Lions? Good luck!


Story by Kathy Collins

Chinese New year
“Feeding” a Chinese dragon lai see (red money envelopes) is said to bring good fortune. We’re betting the kids are more interested in a close encounter with the friendly beast. Below: Where do dragons come from? Lahaina’s Wo Hing Temple, open daily, with extended hours and free activities during Chinese New Year.

In Hawai‘i, Chinese New Year is celebrated with nearly as much enthusiasm as in China, although we don’t get a whole week off from work. But in the days surrounding February 5, 2019, the start of the Year of the Pig, many local Chinese will observe the holiday in the same fashion as their ancestors have for nearly 4,000 years.

The first Chinese in Hawai‘i arrived in 1788 as crewmen aboard trading ships. In the mid-1850s, sugar-plantation owners recruited thousands of Chinese field laborers, and by 1882, the Chinese made up half of the industry’s workforce. Today, less than 5 percent of the state’s population is Chinese, but the tight-knit community staunchly and proudly maintains its cultural traditions.

Most Chinese New Year customs trace back to the legend of the monster Nian, whose name also means “year.” Every New Year’s Eve, Nian would emerge from the ocean to terrorize seaside villages, devouring livestock and children. One year, a mysterious old man appeared and declared he would face Nian alone while the villagers fled to the mountains. Knowing that the monster feared the color red, the old man dressed himself in crimson clothing and pasted red paper on the doors of the village homes. Then he burned bamboo sticks, which popped and cracked loudly, further frightening the monster. When the villagers returned to find their homes intact and their livestock unharmed, they resolved to follow the old man’s example every New Year. Nian never showed up again.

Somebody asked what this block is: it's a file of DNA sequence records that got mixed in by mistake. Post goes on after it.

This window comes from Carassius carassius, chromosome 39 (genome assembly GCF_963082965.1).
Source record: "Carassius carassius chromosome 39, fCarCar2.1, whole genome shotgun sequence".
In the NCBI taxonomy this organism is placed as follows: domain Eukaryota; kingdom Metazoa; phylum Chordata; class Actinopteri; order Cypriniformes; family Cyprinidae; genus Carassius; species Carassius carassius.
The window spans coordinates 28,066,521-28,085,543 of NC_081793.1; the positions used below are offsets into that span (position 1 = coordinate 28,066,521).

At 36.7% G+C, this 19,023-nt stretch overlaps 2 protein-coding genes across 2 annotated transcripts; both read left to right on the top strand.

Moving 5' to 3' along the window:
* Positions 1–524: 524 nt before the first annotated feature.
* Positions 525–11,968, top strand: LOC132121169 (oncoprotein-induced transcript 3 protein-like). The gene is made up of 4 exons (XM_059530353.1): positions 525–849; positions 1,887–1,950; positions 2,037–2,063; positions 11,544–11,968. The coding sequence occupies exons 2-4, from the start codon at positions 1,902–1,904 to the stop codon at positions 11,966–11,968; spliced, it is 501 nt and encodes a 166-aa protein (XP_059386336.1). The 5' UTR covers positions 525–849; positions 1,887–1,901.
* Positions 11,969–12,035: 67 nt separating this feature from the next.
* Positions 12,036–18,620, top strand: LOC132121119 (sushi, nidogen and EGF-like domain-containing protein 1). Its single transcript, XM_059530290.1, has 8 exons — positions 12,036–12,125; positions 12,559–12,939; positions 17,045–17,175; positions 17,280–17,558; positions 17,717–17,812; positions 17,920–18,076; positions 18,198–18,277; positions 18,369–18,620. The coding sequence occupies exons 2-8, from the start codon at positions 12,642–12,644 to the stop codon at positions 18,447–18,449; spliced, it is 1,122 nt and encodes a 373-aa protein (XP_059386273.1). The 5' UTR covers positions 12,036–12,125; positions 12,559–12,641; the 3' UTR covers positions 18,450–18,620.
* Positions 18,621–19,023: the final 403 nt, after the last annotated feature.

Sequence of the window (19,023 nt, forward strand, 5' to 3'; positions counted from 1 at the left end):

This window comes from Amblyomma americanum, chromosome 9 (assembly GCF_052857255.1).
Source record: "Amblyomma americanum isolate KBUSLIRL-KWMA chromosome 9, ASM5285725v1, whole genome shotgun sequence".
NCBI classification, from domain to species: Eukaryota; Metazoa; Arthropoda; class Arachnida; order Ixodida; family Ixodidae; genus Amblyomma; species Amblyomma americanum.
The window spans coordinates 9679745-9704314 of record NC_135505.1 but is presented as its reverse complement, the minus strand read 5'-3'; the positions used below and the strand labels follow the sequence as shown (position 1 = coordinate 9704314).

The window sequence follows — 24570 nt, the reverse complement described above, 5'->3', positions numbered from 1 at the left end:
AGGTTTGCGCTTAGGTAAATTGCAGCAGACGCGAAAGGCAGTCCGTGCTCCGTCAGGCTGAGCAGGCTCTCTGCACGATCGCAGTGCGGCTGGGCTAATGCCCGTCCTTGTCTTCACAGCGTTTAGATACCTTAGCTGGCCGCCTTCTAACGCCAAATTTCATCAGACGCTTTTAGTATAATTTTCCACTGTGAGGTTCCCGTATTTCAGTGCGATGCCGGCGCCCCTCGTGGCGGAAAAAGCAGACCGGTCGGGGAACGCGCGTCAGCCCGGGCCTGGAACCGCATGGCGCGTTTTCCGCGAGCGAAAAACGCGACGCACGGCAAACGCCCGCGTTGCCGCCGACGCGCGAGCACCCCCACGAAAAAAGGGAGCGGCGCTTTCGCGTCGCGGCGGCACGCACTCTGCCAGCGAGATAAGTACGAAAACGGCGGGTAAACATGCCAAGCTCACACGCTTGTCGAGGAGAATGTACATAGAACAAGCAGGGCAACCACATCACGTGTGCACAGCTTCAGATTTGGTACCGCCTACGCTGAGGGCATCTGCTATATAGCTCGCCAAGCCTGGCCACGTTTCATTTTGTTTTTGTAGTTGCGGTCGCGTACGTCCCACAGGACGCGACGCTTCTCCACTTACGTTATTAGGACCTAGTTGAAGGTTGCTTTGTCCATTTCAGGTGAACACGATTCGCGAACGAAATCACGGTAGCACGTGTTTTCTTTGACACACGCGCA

Similarly, the traditional lion dance stems from a fourteenth-century tale about villagers vanquishing an evil beast. The people of Foshan, Guangdong Province, fashioned lions out of bamboo, painting them in vivid colors. When the monster appeared, they rushed at him with their lions, dancing furiously and beating drums and gongs until the beast ran away. Ever since, the lion dance has symbolized the exorcism of evil spirits.

On February 8, the annual celebration will begin at Wo Hing Museum (858 Front St.) with a New Year’s blessing and Chinese cultural activities for the whole family. The crackle of firecrackers will punctuate the drums, gongs, and cymbals accompanying the colorful lions as they dance down Front Street, stopping at shops and restaurants to help ensure a happy and prosperous year. Be sure to bring a few dollars to feed the lions for good luck. And don’t forget to wear red.

For more information and a schedule of activities, visit

Web Exclusive: Watch a short clip of the festival below.


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